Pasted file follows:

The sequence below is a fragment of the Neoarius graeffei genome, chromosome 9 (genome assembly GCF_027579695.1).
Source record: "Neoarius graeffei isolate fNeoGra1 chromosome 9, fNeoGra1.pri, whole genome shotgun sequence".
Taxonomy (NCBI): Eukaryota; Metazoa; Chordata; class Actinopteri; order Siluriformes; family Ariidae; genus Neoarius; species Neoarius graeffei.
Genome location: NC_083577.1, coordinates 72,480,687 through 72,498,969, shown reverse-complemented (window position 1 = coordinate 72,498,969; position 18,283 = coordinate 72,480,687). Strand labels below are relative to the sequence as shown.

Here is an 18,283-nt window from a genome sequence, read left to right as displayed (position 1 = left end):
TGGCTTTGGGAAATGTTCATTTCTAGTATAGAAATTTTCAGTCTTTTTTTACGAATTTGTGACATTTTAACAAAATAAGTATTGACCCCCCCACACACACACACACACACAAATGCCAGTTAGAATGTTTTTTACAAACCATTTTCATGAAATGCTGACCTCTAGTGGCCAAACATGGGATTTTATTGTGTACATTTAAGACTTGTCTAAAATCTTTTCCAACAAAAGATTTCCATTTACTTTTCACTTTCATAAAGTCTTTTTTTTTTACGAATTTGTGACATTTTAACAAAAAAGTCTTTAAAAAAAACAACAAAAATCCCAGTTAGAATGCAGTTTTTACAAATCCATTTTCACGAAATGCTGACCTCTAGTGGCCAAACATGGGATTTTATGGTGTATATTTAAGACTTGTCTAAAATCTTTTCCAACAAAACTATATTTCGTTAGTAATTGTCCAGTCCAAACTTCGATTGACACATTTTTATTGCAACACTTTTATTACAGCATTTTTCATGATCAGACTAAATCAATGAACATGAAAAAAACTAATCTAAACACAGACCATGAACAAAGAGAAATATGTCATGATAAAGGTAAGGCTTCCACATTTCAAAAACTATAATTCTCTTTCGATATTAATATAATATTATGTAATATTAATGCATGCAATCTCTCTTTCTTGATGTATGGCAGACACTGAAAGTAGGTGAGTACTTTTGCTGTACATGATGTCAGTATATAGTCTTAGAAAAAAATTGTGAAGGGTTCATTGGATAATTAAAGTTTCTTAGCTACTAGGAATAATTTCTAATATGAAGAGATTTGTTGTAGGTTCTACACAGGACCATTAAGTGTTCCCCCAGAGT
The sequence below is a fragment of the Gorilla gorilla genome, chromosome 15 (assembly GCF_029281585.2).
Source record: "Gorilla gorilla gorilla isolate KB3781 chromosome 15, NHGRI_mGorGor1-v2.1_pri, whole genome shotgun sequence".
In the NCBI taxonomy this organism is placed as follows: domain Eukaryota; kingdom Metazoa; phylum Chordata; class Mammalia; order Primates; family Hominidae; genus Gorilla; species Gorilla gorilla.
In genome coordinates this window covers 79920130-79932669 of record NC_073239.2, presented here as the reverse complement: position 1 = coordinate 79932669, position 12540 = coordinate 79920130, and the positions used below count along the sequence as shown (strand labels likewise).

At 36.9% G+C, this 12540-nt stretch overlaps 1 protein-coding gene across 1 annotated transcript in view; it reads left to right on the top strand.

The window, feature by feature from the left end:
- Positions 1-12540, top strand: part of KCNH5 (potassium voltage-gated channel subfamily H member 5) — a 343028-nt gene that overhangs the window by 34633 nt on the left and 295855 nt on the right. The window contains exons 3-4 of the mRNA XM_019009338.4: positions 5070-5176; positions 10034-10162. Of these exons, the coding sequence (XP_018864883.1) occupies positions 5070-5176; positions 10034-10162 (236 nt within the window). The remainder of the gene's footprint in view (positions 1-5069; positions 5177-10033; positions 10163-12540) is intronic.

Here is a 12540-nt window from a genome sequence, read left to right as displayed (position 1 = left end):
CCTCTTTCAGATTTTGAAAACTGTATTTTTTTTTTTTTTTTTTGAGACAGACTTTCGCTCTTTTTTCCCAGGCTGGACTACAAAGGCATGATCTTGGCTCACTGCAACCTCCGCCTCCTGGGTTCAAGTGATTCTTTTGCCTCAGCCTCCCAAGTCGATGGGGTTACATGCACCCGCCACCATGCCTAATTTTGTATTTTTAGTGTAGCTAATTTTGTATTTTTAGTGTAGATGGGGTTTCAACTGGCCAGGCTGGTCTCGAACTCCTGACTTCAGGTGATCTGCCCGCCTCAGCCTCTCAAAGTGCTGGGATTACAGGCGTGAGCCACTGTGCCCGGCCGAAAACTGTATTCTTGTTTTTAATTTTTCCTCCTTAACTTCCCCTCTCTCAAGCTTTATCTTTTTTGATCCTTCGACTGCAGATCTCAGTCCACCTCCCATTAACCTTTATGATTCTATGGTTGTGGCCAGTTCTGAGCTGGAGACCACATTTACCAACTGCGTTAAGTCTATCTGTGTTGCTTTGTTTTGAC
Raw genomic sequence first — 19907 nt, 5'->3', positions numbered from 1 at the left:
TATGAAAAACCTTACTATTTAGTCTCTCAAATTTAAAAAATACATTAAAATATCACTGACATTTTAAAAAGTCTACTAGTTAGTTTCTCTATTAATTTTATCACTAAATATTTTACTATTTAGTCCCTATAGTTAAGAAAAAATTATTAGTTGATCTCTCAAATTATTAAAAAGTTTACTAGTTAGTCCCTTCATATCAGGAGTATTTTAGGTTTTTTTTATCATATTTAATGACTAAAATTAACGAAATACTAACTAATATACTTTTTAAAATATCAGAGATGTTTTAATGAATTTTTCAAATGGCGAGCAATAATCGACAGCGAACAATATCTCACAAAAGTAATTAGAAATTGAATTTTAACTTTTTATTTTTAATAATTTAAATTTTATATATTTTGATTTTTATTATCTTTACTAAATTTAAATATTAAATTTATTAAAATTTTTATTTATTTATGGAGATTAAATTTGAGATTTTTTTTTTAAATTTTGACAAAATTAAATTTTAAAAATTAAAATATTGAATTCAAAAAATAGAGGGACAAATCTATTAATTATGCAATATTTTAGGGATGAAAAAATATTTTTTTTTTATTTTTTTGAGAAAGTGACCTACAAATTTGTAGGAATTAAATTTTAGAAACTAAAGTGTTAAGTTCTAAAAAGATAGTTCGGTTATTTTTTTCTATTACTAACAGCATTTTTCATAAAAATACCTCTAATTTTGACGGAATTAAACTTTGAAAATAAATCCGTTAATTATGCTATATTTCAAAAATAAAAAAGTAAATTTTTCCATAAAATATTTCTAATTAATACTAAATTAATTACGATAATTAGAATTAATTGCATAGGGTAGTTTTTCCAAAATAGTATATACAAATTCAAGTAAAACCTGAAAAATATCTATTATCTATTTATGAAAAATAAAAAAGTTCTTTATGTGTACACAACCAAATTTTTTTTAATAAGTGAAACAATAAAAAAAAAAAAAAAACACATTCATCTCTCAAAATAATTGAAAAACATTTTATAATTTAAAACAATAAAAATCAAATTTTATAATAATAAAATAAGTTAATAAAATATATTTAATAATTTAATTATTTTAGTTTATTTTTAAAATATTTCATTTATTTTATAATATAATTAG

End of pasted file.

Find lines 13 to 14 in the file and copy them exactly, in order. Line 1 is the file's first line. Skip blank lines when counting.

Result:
- Positions 1-12540, top strand: part of KCNH5 (potassium voltage-gated channel subfamily H member 5) — a 343028-nt gene that overhangs the window by 34633 nt on the left and 295855 nt on the right. The window contains exons 3-4 of the mRNA XM_019009338.4: positions 5070-5176; positions 10034-10162. Of these exons, the coding sequence (XP_018864883.1) occupies positions 5070-5176; positions 10034-10162 (236 nt within the window). The remainder of the gene's footprint in view (positions 1-5069; positions 5177-10033; positions 10163-12540) is intronic.

Here is a 12540-nt window from a genome sequence, read left to right as displayed (position 1 = left end):